– in the Scottish Parliament at 3:54 pm on 19th May 1999.
The next scheduled business of the day is a debate on a Parliamentary Bureau motion.
Under rule 8.2.6 of the standing orders, I move without notice that the motion, That this Parliament agrees that the office of the Clerk should be open on each of the following days: Monday 24 to Thursday 27 May, Tuesday 1 to Friday 4 June, Monday 7 to Friday 11 June and Monday 14 to Friday 18 June, should be taken now.
I agree that this motion without notice should be taken. The question is, That the motion in the name of Mr Tom McCabe should be taken now. Are we all agreed?
Question agreed to.
I call Mr Tom McCabe. The debate will last no more than 30 minutes.
Rule 2.1.3 requires that the days on which the office of the clerk is to be open shall be agreed by the Parliament on a motion of the Parliamentary Bureau and that until the Parliament has so decided, the Presiding Officer should appoint those days. The Presiding Officer has announced, through the business bulletin, that Wednesday 12 May to Friday 14 May, and Monday 17 May to Friday 21 May should be days on which the office of the clerk is open. This motion seeks the Parliament's agreement to the days until mid-June on which the office of the clerk should be open. I should make it clear that I am speaking on behalf of the Parliamentary Bureau.
It may be helpful if I explain briefly the significance of the office of the clerk being open. The Parliament normally meets only on sitting days. The standing orders define sitting days by reference to the days on which the office of the clerk is open. That is why weekends are not included in the motion. The omission from this motion of 28 May and 31 May means that the office of the clerk will be closed on those public holidays and that those days are not sitting days.
The Parliamentary Bureau will continue to consider the timing of the parliamentary recess as required under rule 2.3 of the standing orders, and a motion will be brought to the Parliament in due course. In the meantime, I hope that this motion clarifies the situation until mid-June.
That the office of the Clerk should be open on each of the following days: Monday 24 to Thursday 27 May, Tuesday 1 to Friday 4 June, Monday 7 to Friday 11 June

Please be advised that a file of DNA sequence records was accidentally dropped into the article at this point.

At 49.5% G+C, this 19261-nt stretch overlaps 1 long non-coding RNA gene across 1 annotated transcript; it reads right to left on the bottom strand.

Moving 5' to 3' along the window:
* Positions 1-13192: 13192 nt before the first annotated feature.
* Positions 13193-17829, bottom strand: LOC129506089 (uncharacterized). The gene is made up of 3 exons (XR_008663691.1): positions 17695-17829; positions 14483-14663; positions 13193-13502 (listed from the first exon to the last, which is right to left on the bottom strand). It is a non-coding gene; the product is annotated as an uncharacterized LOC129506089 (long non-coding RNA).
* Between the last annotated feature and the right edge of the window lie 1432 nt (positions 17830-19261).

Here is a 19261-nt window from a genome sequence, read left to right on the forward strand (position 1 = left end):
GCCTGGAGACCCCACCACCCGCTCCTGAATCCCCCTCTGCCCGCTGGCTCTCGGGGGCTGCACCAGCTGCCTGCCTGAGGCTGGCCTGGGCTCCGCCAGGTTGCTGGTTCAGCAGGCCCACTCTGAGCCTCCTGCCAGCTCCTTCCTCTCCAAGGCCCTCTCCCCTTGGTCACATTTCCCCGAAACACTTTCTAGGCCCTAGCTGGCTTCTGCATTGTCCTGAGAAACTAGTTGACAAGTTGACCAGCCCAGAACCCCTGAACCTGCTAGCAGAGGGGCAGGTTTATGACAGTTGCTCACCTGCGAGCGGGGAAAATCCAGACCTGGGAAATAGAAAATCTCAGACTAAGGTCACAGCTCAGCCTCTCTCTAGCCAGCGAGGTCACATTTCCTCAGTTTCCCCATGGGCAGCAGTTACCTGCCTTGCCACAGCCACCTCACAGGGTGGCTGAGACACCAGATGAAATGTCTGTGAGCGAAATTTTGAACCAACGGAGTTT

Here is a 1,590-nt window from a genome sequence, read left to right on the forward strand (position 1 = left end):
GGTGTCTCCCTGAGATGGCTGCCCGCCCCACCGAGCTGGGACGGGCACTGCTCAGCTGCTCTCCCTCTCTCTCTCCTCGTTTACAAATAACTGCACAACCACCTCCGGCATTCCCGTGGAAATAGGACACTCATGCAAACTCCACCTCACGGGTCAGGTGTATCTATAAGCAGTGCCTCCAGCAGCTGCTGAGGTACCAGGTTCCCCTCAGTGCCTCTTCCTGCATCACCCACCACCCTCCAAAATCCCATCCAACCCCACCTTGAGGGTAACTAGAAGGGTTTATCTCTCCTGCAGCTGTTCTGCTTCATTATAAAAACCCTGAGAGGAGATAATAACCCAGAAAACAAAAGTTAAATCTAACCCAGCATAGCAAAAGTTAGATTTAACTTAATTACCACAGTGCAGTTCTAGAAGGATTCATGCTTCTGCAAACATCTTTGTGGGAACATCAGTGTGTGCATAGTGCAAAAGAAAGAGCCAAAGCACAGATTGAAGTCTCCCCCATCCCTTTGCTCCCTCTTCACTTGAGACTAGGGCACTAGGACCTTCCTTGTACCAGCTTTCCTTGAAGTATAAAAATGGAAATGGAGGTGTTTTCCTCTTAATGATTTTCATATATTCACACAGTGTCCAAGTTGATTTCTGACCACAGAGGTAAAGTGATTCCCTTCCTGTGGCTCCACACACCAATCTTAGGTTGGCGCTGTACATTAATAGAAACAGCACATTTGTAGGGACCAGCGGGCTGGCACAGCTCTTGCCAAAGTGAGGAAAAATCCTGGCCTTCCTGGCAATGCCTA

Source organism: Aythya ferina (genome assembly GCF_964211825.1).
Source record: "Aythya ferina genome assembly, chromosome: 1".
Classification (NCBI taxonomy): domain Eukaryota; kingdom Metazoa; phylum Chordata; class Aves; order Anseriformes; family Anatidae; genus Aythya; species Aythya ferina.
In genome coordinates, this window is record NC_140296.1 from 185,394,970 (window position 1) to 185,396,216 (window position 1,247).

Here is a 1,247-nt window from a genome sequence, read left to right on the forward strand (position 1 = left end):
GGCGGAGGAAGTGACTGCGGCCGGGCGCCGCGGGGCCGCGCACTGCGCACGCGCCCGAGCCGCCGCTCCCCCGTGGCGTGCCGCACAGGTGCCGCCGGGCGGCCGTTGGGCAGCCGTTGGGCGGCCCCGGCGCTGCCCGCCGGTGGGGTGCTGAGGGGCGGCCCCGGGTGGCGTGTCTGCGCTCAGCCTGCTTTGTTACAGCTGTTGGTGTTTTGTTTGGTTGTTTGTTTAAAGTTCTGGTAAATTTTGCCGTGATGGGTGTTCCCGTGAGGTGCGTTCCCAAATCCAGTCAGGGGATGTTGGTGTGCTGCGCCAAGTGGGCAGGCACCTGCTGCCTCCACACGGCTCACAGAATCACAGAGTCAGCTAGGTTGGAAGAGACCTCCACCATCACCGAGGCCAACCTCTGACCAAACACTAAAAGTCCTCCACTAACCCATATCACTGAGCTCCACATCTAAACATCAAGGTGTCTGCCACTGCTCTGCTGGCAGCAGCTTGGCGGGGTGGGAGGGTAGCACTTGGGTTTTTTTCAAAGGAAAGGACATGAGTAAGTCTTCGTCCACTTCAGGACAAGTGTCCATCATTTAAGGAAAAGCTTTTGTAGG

I would like to repeat the point that I made earlier on a point of order, and I hope that the Government's Business Manager will respond.
My understanding from the chamber office is that parliamentary questions will not be taken or read until 2 July, after which we go into recess. That means that legitimate questions will not be answered until September. Earlier I said August, but a quick calculation shows that they will not be answered until September. I do not think that that is acceptable, given that the Government is now in place, its members are performing their duties, and each minister has a role to fulfil.
In the coalition agreement-a piece of research, although to be polite I should perhaps call it a document-we have had substantial changes to the Government's expenditure plans. Those plans were, as I said, previously given in "Serving Scotland's Needs", which was published at some expense and was rather nicely done. Earlier today, when I asked the First Minister about those substantial changes, he was-despite a glib attack on my position-unable to answer the question.
Surely we in a Parliament that is supposed to be a legislator should have the right to an answer to this very legitimate question: if the Government is making public spending announcements-as it has done-why are we not being told, in a zero sum budget, where the money is coming from? There must be an unanswerable case for parliamentary questions to be lodged at this stage and to be answered within a fortnight.
Furthermore, rule 5.8.1 of the standing orders provides:
"In proposing the business programme, the Parliamentary Bureau shall ensure that sufficient time is set aside-
I share Mr Wilson's concern about questions and the fact that we will probably not be able to get even written answers until the early autumn. If the Parliament rises on 2 July, that will certainly be the case and it will slow up proceedings a great deal. I would be grateful for guidance on when we will be able to lodge both written and oral questions.
I would also like some further information. How far in advance does the Business Manager intend to let us know the Parliament's business?
The earlier the better would be helpful. I do not know whether there is a plan to have a business question time such as that in the House of Commons-which I know is sometimes abused when members ask spurious questions-but it would be useful to have the kind of question time in which we would be able to put points regarding the business of the following week to the Business Manager, and for individual members to raise the concerns they feel should be debated.